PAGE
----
• Reach and engagement (i.e., likes and follows) do not always correlate – and reach does not always translate into effectiveness. In an era where bespoke communications is critical, sometimes reaching a smaller audience of the right people is more effective and allows dialogue vs. broadcasting. Both clearly have a place in strategic public affairs communications but being able to engage on a regular basis with target groups builds trust, creates a critical loop for feedback and strengthens the echo chamber for leaders through third-party advocacy.  Our annual rankings of world leaders on Facebook, Twitter and Instagram look at likes, but for the first time ever, we are also looking at true reach as measured by
  • Tools like Facebook Groups, Facebook Live and Events allow leaders and governments to further nurture and connect with target audiences. If the goal, for example, is to manage audiences more closely (during an election to reach or create a community to connect with students/scholarship alumni, expatriates abroad or other focused groups), Facebook Groups offered a turnkey solution, particularly during the COVID-19 outbreak to quickly gather and disseminate information.  
  • Maintenance, specifically consistent monitoring of comments and feedback, is critical in building external confidence and credibility. With tools like Facebook polls, document sharing and other means to pull people together, Facebook Groups for one can quickly create the dialogue that ministries and leaders seek and build trust even in moments of crisis, provided admins are reasonable and vigilant in enforcing community standards, making sure they are being responsive and that information is updated. These are all critical trust points for keeping people coming back to Facebook Groups and other tools.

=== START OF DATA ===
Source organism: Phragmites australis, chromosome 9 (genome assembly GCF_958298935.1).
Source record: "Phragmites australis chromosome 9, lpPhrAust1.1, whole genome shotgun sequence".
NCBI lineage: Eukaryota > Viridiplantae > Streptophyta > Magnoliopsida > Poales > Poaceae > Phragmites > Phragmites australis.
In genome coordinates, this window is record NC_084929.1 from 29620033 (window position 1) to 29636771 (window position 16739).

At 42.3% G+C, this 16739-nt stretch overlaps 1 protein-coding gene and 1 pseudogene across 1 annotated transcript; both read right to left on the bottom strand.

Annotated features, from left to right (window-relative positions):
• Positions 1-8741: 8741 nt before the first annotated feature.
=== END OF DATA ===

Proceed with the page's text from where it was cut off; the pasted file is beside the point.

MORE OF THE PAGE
• Despite advertising revenues declining with COVID-19 and the global economic slowdown, Facebook ads are also a critical means to disseminate information and can be selectively targeted to reach the right audiences. Some leaders have used them ahead of elections, but advertising took on new meaning with the pandemic when the ability to address gatherings was essentially gone. While Facebook and other platforms have come under fire for having misleading ads and not actively catching and correcting (if at all), Facebook has also donated ad space to international healthcare organizations like the World Health Organization, UNICEF and others to combat misinformation and works with individual countries like Germany on public awareness campaign in multiple languages to allow for maximum reach among diverse populations. COVID-19 and other significant events like Brexit have also highlighted issues with disinformation spread and political ad campaigns on Facebook, leading CEO Mark Zuckerberg to announce he was taking a more active role going forward.      

As leaders around the world head into critical elections seasons while continuing to navigate issues like the COVID-19 pandemic, the economy and racism, traditional means of communications that draw on large rallies, live audiences and personal contact will become increasingly restricted and difficult to deploy. Understanding the role, growth and implementation of world leaders on media like Facebook and watching how it will evolve over the next year will be a critical measure and approach to engaging with citizens – and listening to their concerns. More information, including world leader rankings and insights on Facebook usage, can be found here: